The Dallas Acupuncture Blog
Holistic, Alternative, and Traditional Chinese Medicine in Dallas
Fundamentals of TCM diagnostics

By Stephanie Brochstein, community herbalist

Since David introduced me two weeks ago as the new kid on staff, I have received several questions from friends about how Chinese medical specialists diagnose patients (i.e. how can you diagnose me)?  The following is a short-summary.

Diagnostic Techniques:  Indo-Tibetan, Sino-Russian, Sino-Japanese medicines all use a refined system of diagnostic tools to gain information about the internal conditions of a patient.  In Chinese medicine, we can divide the diagnostic techniques into four basic groups.

Pulse – The radial artery consists of three points on each wrist that are used to diagnose organ conditions and energy patterns within the body.  Reading the pulse is an art form that is primarily learned through direct experience, under the guidance of a teacher who can help point out the physiological correlation of the different pulse patterns, however, there are many books which are also published on this subject.  A highly skilled practitioner also understands how the pulse tells the psychological condition of the patient as well.

Tongue – The tongue is like the dashboard of the body.  The tongue is subdivided into regions that correspond to all of the organs.  Colors, textures, size, and shape of the tongue and its sub-regions is used to assess internal conditions with a high degree of accuracy.

Sight/Smell – The skilled TCM practitioner will also use observed information such as smells emitted from the patient’s body, condition of hair and finger nails, bodily markings, facial characteristics, and even cheirology (hand analysis).  There is a wealth of information available just from looking at a person’s face!

Listening – Last, but not least, the TCM practitioner relies on the patient to provide information about his or her primary treatment goals, sleep habits, bowl movements, and physical symptoms.  Pulse, tongue, sight and smell are used as corroborating evidence to determine the unique cause of the symptoms and to prescribe the appropriate medication.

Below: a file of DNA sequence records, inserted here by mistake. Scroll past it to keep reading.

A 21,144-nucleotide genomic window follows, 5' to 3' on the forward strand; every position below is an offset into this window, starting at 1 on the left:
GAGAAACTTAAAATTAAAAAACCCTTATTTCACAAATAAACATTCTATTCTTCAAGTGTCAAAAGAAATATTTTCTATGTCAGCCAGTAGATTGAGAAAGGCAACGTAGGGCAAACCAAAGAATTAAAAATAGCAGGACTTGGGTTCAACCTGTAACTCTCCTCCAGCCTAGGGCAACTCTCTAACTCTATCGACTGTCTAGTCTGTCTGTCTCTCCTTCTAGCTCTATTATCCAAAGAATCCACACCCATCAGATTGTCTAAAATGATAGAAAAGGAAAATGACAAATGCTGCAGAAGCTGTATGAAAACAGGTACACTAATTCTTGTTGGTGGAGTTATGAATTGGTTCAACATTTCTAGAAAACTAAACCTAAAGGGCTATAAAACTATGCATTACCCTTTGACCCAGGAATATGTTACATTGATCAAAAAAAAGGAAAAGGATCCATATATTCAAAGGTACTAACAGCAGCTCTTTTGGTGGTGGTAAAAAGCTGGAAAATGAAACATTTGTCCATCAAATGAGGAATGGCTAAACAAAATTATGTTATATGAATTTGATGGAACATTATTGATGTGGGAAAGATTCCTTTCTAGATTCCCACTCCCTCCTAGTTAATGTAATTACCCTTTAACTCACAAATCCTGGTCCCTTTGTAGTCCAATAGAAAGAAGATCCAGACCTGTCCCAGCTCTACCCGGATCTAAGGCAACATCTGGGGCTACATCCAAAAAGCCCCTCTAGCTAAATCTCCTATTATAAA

For example, a patient may come in complaining of diarrhea and anxiety but it is the pulse and tongue which will reveal in most cases whether the cause is from a hot or cold type pathogen.

This type of differentiation is based on the relationship of yin & yang,  and will be discussed in my next BLOG article on the 8 Trigrams.

Reference Materials:  In addition to Oriental medicine’s rich history of diagnostic techniques there are many books available to aid the practitioner in developing their skills to treat disease, not just diagnose it.  Several of these texts are more than 1,500 years old including the following four:

Materia Medica (an extensive encyclopedia or herbs and their characteristics, toxicology, etc.)

Lingshu Jing (Spiritual Pivot)

Huangdi Nei Jing (Yellow Emporer’s Classic)

Medicine Sutra (Tibetan)

There are also books available today on herb and drug interactions which have been produced through extensive research techniques by pharmacists to provide up to date information on the interaction between natural and artificial drugs.  The skilled TCM practitioner has to be mindful of this information as well.  David has extensive training in herb-drug interactions and anyone who is already on a pharmaceutical regimen that involves medications such as blood-thinners should consult with Dr. D.

While a diagnostician can provide a wealth of information regarding a patient’s internal status, it is still the responsibility of the patient to prioritize their treatment goals.  Good TCM docs are not magic genies.  They can provide answers to complex questions and help guide a patient towards better health, but they cannot read minds or grant wishes.  It is very important that patients keep track of their own health progress and communicate clearly with the doctor during your visits.

Stephanie’s experience:   I have been studying tongue and pulse in both clinical and non-clinical settings since 2003.  I have spent many hours of observation and study to learn to distinguish patterns in the body and determine the appropriate treatment .  Friends, teachers, relatives and other students have been very obliging in sticking out their tongue for me and being willing to discuss intimate details of their personal lives as part of my learning opportunity.  I place a high value on syndrome differentiation and five element diagnosis, and for this reason I am attracted to Oriental medicine instead of Western herbal medicine.

Ba Gua: Next Article

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